Varicella, also called chickenpox, is a common, acute, and highly contagious infection caused by the herpesvirus varicella-zoster (V-Z), the same virus that, in its latent stage, causes herpes zoster (shingles). It can occur at any age, but it’s most common in 2- to 8-year-olds.

The varicella vaccine is effective in preventing varicella in up to 90% of recipients. The American Academy of Pediatrics recommends the vaccine for all children and for adolescents and adults who haven’t had varicella. It’s unknown how the vaccine affects shingles. (See Varicella vaccine, page 890.)


Congenital varicella may affect infants whose mothers had acute infections in their first or early second trimester. Neonatal infection is rare, probably due to transient maternal immunity. Second attacks are also rare.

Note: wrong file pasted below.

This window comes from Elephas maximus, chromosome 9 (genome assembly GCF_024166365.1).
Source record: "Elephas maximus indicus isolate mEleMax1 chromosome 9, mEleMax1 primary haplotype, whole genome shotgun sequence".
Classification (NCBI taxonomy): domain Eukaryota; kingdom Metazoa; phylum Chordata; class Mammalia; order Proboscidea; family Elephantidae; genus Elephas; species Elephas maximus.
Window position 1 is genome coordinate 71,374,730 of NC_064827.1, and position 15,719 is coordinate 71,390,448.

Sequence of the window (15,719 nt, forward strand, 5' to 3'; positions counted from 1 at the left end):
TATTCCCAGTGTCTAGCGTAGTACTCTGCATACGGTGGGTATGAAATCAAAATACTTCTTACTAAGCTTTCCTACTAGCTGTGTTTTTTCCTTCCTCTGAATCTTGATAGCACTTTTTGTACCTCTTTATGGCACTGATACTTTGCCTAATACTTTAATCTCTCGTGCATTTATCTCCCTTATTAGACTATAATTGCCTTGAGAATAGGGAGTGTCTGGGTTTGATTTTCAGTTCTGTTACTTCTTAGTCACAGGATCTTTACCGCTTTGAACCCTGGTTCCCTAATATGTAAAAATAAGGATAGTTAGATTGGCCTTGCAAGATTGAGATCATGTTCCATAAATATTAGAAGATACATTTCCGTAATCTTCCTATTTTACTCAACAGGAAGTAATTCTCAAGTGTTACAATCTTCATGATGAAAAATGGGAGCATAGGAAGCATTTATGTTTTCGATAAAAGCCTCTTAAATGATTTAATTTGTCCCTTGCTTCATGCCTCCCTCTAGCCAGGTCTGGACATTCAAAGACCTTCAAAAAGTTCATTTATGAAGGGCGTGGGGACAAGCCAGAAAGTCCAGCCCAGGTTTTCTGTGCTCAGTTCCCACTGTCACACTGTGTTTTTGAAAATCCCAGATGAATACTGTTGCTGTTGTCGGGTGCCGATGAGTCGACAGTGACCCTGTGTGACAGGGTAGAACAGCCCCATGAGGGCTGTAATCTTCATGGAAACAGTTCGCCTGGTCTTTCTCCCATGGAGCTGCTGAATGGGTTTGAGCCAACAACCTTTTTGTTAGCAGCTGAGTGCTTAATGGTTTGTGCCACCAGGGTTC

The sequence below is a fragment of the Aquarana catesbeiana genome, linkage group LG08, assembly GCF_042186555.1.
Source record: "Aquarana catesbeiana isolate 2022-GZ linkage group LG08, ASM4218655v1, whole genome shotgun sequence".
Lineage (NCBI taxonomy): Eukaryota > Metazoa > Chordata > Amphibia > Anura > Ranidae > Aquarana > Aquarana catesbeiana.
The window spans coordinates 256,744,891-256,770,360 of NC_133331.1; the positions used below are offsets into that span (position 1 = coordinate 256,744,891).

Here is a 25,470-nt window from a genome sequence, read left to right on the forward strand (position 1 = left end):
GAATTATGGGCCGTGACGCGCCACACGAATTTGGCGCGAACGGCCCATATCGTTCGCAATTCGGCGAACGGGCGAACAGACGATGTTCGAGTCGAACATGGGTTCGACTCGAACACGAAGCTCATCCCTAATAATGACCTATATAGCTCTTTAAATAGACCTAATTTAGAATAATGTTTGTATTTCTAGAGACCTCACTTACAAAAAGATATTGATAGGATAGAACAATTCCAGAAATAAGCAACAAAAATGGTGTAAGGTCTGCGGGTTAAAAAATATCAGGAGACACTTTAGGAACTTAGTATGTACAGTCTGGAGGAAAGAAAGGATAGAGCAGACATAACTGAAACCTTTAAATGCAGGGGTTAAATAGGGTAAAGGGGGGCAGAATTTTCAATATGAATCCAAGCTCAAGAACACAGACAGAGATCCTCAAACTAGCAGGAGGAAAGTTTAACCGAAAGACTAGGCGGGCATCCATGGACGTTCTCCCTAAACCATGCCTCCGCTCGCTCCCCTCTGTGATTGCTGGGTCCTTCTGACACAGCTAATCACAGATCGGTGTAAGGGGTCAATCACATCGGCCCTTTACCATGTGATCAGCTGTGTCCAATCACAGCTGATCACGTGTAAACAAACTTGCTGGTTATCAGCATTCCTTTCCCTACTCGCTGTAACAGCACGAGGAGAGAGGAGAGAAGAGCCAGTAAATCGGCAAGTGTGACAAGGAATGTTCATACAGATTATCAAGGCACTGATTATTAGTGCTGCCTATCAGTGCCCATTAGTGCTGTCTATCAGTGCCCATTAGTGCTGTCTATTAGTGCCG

Varicella is transmitted by direct contact (primarily with respiratory secretions; less often with skin lesions) and respiratory droplets. The incubation period lasts from 13 to 17 days. It’s probably communicable from 1 day before lesions erupt to 6 days after vesicles form (it’s most contagious in the early stages of eruption of skin lesions).

Most children recover completely, but potentially fatal complications may affect children receiving corticosteroids, antimetabolites, or other immunosuppressant agents, and those with leukemia,
other neoplasms, or immunodeficiency disorders. Congenital and adult varicella may also have severe effects.

Jun 16, 2016 | Posted by in GENERAL & FAMILY MEDICINE | Comments Off on Varicella

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